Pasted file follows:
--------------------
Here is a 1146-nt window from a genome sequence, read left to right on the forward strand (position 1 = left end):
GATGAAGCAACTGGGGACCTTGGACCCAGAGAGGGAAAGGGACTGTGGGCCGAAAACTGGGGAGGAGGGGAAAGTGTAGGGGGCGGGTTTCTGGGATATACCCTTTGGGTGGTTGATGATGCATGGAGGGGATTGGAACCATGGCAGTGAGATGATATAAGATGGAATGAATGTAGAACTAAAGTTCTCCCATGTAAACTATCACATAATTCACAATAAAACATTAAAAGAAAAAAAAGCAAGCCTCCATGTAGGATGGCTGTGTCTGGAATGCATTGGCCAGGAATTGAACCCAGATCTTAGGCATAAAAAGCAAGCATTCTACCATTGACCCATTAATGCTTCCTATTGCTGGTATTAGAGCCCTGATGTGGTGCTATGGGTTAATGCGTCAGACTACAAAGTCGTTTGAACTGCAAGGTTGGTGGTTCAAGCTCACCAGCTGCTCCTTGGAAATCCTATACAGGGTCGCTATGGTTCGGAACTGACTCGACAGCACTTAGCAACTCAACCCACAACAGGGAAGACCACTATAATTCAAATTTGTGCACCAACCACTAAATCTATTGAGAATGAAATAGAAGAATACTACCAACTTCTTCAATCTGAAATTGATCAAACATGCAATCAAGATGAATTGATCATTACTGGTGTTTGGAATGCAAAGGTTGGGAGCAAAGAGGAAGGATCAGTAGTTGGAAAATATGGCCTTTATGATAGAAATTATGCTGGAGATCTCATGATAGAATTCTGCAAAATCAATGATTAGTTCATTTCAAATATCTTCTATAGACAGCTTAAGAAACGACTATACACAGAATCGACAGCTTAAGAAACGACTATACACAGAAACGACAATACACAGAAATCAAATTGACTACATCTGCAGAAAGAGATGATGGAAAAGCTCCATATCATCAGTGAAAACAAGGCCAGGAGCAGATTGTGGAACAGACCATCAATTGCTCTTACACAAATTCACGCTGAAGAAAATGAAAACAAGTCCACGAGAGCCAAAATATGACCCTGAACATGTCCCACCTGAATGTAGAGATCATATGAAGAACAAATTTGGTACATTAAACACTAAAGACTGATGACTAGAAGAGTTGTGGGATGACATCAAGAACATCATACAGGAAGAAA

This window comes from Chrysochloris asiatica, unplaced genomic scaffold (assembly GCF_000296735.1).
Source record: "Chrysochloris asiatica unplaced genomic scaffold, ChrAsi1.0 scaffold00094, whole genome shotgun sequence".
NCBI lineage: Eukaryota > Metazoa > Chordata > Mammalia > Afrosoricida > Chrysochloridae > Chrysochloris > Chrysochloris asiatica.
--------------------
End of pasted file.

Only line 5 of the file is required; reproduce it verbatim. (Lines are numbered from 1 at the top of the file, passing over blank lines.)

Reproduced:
NCBI lineage: Eukaryota > Metazoa > Chordata > Mammalia > Afrosoricida > Chrysochloridae > Chrysochloris > Chrysochloris asiatica.